One of the main drivers of innovation in the Beyond Ratings methodology of sovereign risk assessment is the weight given to energy determinants. In this respect, we adopt a multidisciplinary and holistic approach to risk that has led us to deal with the shale revolution in the United States through its different dimensions, financial, macroeconomic and geopolitical.
For more than three years, we have been considering that the recurrent and massive nature of the negative cash flows of the entire sector is an anomaly whose repercussions are extremely profound, as evidenced by the analysis developed in a series of Insights “Shedding light on the current state of the oil market and geopolitics: a tribute to Calouste Gulbenkian”, published on December 10, 2015 ; « Mitigating the impact of energy on the economic cycle: shale oil & gas not the game-changer », published on February 9, 2017 ; “From economy to geopolitics: the far-reaching implications of quantitative easing monetary policies”, published on January 18, 2018 ; « Intense news flow over energy resources in international relations calls for upgrade of risk methodologies”, published on February 22, 2018 ; “Interest rates normalization and the US tax reform are changing oil perspectives”, published on March 8, 2018.
The analysis of Beyond Ratings is not only already largely confirmed by the facts, but it seems that it is now also by the evolution of the position of institutional actors. The International Energy Agency quietly, in the middle of the summer, took note of the financial situation of the shale sector in the United States . « Since its inception, the industry has been characterized by negative free cash flow as expectations of rising production and cost improvements led to continuous overspending in the sector.”. It is true that it certainly became embarrassing for the IEA to ignore the feeling of distrust now voiced by investors. This position is a major development because, on the one hand, of the fact that the IEA has so far magnified the "shale revolution" without any critical analysis and in defiance of the fundamentals of the oil and gas industry, and on the other hand the IEA occupies a position of leading prescriber, by its analysis and scenarios, on a large part of the industrial and financial sectors in the world. The IEA thus recognizes the orders of magnitude of the industry's huge cumulative losses of 200 billion USD over the last five years, which are fully consistent with the 300 billion USD figure put forward by Beyond Ratings over the 2008-2017 period. The IEA, however, maintained an optimistic outlook as recently as July 26, 2018, expecting to see positive cash flows for the first time in 2018, in the wake of the rise of the price of oil. “Over the last few months, the industry as a whole has seen a notable improvement in financial conditions, though the picture varies markedly by company, and the overall health of the industry remains fragile. Several companies expect positive free cash flow based on an assumed oil price well below the levels seen so far in 2018 […]. On this basis, we estimate that the shale sector as a whole is on track to achieve, for the first time in its history, positive free cash flow in 2018. This result is all the more impressive given the context of rising investment.” Alas, a recent study confirms that this is still not the case. The analysis of a selection of 33 oil and gas companies active in the exploitation of parent rock hydrocarbons in the United States, among those that can be assumed to be the most efficient, shows that their combined cash flows were negative as high as 4 billion USD in the first half of 2018 and, as an aggravating factor, « these companies also depleted 5 billion USD in cash reserves to keep capital projects on track while sustaining distributions to investors ».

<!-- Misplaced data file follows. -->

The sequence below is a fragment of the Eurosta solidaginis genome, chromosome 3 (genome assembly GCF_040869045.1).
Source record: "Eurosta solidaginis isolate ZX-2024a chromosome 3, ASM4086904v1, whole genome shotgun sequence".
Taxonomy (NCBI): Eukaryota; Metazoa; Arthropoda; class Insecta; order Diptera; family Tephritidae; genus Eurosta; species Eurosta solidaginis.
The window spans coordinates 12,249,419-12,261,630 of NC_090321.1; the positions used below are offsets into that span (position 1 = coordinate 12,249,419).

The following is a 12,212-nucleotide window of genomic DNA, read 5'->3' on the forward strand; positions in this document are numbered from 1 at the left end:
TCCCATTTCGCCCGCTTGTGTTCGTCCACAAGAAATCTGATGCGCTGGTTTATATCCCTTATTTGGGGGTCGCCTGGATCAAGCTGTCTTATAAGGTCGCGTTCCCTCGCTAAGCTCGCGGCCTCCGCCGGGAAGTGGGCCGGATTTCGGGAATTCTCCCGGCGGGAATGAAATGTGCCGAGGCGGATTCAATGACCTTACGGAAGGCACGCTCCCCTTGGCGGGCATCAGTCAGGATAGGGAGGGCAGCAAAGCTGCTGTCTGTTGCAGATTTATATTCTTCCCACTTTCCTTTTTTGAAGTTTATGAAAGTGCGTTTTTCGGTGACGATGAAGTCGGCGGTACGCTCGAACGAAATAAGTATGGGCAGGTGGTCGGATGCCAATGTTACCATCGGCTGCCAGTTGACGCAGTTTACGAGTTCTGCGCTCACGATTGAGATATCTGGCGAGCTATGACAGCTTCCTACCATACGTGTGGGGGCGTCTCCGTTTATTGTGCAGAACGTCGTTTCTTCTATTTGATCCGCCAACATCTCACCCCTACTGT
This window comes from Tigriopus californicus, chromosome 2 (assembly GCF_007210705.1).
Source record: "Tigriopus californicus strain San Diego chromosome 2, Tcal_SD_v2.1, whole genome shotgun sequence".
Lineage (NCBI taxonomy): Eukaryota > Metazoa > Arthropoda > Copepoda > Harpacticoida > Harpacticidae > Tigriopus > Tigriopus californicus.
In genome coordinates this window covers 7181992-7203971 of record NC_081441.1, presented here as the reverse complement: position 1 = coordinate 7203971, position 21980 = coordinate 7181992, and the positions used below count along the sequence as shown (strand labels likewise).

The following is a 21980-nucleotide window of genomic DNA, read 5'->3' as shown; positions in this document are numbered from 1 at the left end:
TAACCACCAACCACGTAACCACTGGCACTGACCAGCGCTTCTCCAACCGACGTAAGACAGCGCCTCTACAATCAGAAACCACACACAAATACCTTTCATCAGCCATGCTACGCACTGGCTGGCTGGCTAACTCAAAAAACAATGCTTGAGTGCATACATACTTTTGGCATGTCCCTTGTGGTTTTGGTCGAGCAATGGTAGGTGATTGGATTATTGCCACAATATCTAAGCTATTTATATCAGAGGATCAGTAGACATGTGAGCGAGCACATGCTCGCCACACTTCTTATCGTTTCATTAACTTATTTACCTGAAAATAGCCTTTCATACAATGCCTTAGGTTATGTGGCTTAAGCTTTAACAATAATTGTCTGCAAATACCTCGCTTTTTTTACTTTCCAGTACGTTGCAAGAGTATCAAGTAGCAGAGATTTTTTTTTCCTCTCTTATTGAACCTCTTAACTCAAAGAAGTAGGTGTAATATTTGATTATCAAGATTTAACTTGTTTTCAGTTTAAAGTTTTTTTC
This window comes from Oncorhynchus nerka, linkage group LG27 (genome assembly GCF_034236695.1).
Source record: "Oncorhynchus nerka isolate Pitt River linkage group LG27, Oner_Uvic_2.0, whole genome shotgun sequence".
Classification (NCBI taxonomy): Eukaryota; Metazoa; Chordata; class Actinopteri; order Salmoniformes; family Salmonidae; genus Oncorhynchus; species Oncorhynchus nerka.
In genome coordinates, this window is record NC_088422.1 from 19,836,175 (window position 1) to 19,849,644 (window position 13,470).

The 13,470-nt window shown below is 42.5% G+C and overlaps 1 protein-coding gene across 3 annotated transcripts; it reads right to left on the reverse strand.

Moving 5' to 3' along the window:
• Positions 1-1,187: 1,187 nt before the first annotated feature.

We are justified in taking up and reinforcing the arguments we have developed in recent years. The equilibrium of the world energy complex is much more precarious than the complacent presentation that has been made for almost 10 years by the majority of analysts. The rise in the price of oil in 2018 is explained by the normalization of the short-term equilibrium measured by stocks but we formulate the hypothesis that this trend includes a factor of anticipation that the real marginal cost is significantly higher than 100 USD, reflecting both industrial and geological fundamentals but not the distortion of financing flows resulting from unconventional monetary policies. This assumption is the seed of a broad reassessment to come of sovereign risk by markets, affecting both exporting and energy-importing countries.
1 - Investment Analysis: The journey of US light tight oil production towards a financially sustainable business. International Energy Agency.
Olivier Rech, Head of Energy and Climate Research - Sources : IEEFA, IEA, Beyond Ratings